Close coupled feed and vent pipe except where boiler manufacturers instructions specifically state otherwise, may be fitted provided that there is a cold water feed path available when all automatic valves are in the closed position. When this configuration is used the cold feed and open vent connections should not be more than 150mm apart.
Except where instructions state otherwise, the open vent pipe should be fitted to the flow connection or flow pipe from the boiler. The vent pipe may be used as part of the circulating system.
It is not unusual for complaints to arise due to the incorrect running of return pipework.
Waste can be caused by the domestic hot water (DHW) return being connected between heating returns to give a possible circulation of hot water through radiators when they should be off. The DHW return should be closer to the boiler than all of the heating returns to prevent this.
Customers often require the bathroom radiator to provide heat all year round. This can be acheived by making the bathroom a pumped circuit on its own not subject to any zone valves, and fitting a thermostatic valve to the radiator. This puts the radiator into operation whenever either heating or hot water thermostat calls for heat and turns the pump on. Although, of course, the radiator should still not heat very often with a well controlled system it does not become warm at times and will be hot after the bath has been used.
The advantage of a TRV is that it will prevent the overheating of a room which recieved heat from sources other than the heating system itself eg: from the sun, from TV sets, from people, or even from a too generously sized radiator.
The disadvantage is that, being non-electrical, it cannot affect the operation of the boiler and pump unless further controls are used, such as a flow-sensitive Salamander flow monitor.
Another more popular method is to use a room thermostat and a zone valve in one room only (a master room) or for the whole system. The thermostat can then be wired into the system electrics as in George Hannah's Superwarmth system, to shut off the boiler and pump when not required. The Trv's then act as temperature limiters in their rooms, and balancing should preferably slightly favour those rooms to ensure that they are heated before the master room is satisfied.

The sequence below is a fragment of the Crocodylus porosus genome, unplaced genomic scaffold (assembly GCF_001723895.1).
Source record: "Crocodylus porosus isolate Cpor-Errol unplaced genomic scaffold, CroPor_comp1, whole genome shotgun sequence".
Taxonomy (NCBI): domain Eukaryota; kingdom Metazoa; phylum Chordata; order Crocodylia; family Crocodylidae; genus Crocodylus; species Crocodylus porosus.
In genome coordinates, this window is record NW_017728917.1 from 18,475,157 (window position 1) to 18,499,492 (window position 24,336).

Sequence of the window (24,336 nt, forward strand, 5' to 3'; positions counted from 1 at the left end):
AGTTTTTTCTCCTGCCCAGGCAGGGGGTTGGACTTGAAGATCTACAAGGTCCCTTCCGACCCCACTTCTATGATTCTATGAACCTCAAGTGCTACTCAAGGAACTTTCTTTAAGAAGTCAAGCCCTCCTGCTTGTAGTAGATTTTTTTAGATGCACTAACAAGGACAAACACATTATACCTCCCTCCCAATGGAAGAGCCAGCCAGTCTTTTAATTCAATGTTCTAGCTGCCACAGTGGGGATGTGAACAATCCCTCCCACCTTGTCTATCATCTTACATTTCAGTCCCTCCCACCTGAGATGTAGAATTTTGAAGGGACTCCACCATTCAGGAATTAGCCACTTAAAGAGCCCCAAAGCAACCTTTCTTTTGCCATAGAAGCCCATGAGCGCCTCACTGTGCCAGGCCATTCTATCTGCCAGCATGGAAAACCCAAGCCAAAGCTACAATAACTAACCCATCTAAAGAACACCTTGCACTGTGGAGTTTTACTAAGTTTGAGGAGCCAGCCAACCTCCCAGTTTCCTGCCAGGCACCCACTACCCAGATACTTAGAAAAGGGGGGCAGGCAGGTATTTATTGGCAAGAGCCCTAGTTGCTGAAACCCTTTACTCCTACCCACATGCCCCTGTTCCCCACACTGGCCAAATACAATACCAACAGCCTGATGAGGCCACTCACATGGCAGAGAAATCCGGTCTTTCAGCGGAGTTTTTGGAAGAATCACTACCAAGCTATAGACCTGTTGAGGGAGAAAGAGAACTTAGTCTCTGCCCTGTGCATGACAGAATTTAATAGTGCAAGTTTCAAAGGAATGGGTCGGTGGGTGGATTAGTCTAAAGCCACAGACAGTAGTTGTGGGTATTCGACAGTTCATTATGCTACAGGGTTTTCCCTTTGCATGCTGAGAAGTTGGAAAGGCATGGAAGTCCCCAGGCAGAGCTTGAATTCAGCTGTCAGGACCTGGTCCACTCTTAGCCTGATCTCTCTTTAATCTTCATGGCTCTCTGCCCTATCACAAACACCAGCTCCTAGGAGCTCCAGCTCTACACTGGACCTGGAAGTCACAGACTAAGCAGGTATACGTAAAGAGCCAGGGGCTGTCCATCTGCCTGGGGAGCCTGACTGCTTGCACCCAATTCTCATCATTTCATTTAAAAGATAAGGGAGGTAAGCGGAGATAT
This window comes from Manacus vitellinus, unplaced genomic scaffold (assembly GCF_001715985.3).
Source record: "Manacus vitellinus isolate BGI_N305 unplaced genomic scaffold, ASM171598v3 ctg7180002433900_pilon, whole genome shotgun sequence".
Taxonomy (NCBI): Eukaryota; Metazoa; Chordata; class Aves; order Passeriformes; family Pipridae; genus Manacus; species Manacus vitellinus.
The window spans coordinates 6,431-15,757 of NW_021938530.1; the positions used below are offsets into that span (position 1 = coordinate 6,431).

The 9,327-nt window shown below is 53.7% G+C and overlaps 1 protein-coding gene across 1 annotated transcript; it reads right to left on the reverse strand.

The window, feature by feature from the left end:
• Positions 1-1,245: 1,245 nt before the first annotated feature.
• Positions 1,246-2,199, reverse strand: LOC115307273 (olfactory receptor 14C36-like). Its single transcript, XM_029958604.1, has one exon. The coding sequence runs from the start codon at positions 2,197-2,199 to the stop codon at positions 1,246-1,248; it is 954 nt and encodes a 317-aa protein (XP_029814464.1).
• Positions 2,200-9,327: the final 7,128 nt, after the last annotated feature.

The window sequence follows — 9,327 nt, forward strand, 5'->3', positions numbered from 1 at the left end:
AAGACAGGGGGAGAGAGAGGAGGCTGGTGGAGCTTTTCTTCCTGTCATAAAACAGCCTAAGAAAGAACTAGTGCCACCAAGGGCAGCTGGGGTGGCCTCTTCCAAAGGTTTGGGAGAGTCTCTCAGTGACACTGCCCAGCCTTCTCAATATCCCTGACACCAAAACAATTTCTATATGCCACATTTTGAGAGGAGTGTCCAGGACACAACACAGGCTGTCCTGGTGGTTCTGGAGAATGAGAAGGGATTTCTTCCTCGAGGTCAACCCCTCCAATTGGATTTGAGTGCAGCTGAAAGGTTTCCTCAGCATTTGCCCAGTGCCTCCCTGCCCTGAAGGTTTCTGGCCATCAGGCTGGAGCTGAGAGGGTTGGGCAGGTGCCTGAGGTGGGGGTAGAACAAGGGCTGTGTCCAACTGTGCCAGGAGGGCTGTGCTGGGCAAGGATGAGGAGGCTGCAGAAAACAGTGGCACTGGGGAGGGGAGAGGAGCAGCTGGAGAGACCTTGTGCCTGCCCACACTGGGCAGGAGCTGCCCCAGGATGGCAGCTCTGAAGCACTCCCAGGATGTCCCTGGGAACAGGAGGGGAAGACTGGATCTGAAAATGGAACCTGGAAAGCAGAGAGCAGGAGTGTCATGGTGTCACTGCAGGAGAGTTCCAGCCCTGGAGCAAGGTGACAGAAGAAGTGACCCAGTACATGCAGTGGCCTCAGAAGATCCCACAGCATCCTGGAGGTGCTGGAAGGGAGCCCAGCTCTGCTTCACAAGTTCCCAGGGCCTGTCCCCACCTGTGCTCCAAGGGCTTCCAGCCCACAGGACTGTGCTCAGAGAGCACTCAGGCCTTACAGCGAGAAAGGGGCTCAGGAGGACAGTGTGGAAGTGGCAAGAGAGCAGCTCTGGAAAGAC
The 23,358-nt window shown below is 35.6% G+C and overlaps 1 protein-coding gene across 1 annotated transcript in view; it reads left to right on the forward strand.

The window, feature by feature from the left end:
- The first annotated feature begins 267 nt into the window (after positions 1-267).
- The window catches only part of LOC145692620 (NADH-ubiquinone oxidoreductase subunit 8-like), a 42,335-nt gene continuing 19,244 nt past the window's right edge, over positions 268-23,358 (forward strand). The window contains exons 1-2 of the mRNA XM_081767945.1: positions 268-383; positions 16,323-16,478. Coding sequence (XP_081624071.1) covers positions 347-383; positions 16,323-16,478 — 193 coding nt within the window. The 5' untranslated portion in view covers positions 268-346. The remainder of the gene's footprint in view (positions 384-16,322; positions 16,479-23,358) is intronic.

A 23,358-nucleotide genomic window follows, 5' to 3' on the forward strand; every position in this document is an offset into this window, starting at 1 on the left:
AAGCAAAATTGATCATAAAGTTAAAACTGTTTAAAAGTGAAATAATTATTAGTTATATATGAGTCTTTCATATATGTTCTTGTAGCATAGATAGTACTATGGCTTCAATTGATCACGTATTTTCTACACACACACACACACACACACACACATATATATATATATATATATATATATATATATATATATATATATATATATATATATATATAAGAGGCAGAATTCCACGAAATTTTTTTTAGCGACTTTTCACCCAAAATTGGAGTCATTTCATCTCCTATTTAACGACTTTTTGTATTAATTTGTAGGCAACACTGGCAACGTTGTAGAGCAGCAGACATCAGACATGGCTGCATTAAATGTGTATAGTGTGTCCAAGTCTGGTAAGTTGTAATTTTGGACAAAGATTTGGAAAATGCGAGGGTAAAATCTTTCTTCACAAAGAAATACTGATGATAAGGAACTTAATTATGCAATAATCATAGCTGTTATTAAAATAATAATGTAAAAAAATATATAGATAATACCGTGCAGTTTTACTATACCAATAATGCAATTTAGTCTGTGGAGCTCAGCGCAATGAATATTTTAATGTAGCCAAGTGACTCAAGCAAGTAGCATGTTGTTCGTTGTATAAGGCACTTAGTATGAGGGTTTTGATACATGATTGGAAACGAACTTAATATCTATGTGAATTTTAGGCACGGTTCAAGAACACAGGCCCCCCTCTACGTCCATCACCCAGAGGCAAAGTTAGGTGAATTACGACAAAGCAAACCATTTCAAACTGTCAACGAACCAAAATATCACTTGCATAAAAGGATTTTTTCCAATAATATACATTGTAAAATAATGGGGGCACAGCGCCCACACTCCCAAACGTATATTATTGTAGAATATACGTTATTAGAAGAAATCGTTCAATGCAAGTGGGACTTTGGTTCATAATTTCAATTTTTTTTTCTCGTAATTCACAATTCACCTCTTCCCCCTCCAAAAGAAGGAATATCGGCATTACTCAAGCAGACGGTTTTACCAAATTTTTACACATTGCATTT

The essential features of our systems is that they provide economy by using pumped primary DHW circuits with thermostats and zone valves to prevent 'short-cycling' and unwanted water circulation.
Some advantage may be gained in dividing the premises being heated into different zones each controlled by a room thermostat to distinguish between living quarters downstairs and sleeping quarters upstairs for example.
Where this applies, our electrical wiring should ensure that the boiler ( and pump ) is turned off when all zones are satisfied.
Individual room control may be provided to a limited extent by the fitting of TRV's to radiators. Where TRV's are used consideration must be given to the overall control to avoid wasteful boiler cycling.
Further economy is, of course, provided by the use of time clocks or programmers to limit the periods of operation of heating and hot water. Programmers which allow the hot water circuit to be quite indipendant of heating times are preffered when our-type of controls are used.
There is now a wide choice of 'electronic' programmers with digital display but most of these do not effect the control system, merely providing a variety of time period options.